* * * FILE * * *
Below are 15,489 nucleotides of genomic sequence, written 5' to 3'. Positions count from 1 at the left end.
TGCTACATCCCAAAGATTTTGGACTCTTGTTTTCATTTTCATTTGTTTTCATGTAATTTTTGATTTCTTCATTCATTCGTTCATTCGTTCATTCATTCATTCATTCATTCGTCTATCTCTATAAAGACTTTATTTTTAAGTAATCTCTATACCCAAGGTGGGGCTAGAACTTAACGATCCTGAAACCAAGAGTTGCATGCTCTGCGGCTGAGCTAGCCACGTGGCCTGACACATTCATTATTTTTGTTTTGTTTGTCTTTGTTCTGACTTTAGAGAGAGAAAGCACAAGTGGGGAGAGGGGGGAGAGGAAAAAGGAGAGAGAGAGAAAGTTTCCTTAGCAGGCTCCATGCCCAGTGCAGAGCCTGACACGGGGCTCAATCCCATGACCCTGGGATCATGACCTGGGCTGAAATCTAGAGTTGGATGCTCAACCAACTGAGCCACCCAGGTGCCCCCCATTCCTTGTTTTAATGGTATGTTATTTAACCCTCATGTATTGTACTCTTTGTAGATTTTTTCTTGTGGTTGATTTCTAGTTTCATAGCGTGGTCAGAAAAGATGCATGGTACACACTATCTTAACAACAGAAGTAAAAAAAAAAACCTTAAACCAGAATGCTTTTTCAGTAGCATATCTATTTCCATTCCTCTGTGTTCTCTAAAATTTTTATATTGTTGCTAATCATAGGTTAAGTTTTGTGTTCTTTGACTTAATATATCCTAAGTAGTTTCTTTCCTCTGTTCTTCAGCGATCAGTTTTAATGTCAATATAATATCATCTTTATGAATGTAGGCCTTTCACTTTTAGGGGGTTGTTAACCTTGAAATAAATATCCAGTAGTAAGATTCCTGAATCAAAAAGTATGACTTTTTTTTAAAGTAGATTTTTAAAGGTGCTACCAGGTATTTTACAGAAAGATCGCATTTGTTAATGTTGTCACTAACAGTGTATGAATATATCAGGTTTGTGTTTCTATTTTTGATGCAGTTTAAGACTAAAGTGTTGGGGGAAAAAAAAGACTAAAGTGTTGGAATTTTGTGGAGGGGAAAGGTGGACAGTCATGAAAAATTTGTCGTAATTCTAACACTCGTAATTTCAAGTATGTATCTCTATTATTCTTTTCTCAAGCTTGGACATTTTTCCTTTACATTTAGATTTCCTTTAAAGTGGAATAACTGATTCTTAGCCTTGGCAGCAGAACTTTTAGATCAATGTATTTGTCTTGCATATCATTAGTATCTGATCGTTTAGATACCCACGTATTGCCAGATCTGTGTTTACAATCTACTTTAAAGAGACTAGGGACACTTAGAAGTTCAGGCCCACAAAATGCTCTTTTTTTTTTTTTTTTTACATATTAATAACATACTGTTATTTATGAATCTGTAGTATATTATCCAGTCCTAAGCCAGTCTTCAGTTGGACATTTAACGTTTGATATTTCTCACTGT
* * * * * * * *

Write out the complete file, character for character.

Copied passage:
Below are 15,489 nucleotides of genomic sequence, written 5' to 3'. Positions count from 1 at the left end.
TGCTACATCCCAAAGATTTTGGACTCTTGTTTTCATTTTCATTTGTTTTCATGTAATTTTTGATTTCTTCATTCATTCGTTCATTCGTTCATTCATTCATTCATTCATTCGTCTATCTCTATAAAGACTTTATTTTTAAGTAATCTCTATACCCAAGGTGGGGCTAGAACTTAACGATCCTGAAACCAAGAGTTGCATGCTCTGCGGCTGAGCTAGCCACGTGGCCTGACACATTCATTATTTTTGTTTTGTTTGTCTTTGTTCTGACTTTAGAGAGAGAAAGCACAAGTGGGGAGAGGGGGGAGAGGAAAAAGGAGAGAGAGAGAAAGTTTCCTTAGCAGGCTCCATGCCCAGTGCAGAGCCTGACACGGGGCTCAATCCCATGACCCTGGGATCATGACCTGGGCTGAAATCTAGAGTTGGATGCTCAACCAACTGAGCCACCCAGGTGCCCCCCATTCCTTGTTTTAATGGTATGTTATTTAACCCTCATGTATTGTACTCTTTGTAGATTTTTTCTTGTGGTTGATTTCTAGTTTCATAGCGTGGTCAGAAAAGATGCATGGTACACACTATCTTAACAACAGAAGTAAAAAAAAAAACCTTAAACCAGAATGCTTTTTCAGTAGCATATCTATTTCCATTCCTCTGTGTTCTCTAAAATTTTTATATTGTTGCTAATCATAGGTTAAGTTTTGTGTTCTTTGACTTAATATATCCTAAGTAGTTTCTTTCCTCTGTTCTTCAGCGATCAGTTTTAATGTCAATATAATATCATCTTTATGAATGTAGGCCTTTCACTTTTAGGGGGTTGTTAACCTTGAAATAAATATCCAGTAGTAAGATTCCTGAATCAAAAAGTATGACTTTTTTTTAAAGTAGATTTTTAAAGGTGCTACCAGGTATTTTACAGAAAGATCGCATTTGTTAATGTTGTCACTAACAGTGTATGAATATATCAGGTTTGTGTTTCTATTTTTGATGCAGTTTAAGACTAAAGTGTTGGGGGAAAAAAAAGACTAAAGTGTTGGAATTTTGTGGAGGGGAAAGGTGGACAGTCATGAAAAATTTGTCGTAATTCTAACACTCGTAATTTCAAGTATGTATCTCTATTATTCTTTTCTCAAGCTTGGACATTTTTCCTTTACATTTAGATTTCCTTTAAAGTGGAATAACTGATTCTTAGCCTTGGCAGCAGAACTTTTAGATCAATGTATTTGTCTTGCATATCATTAGTATCTGATCGTTTAGATACCCACGTATTGCCAGATCTGTGTTTACAATCTACTTTAAAGAGACTAGGGACACTTAGAAGTTCAGGCCCACAAAATGCTCTTTTTTTTTTTTTTTTTACATATTAATAACATACTGTTATTTATGAATCTGTAGTATATTATCCAGTCCTAAGCCAGTCTTCAGTTGGACATTTAACGTTTGATATTTCTCACTGT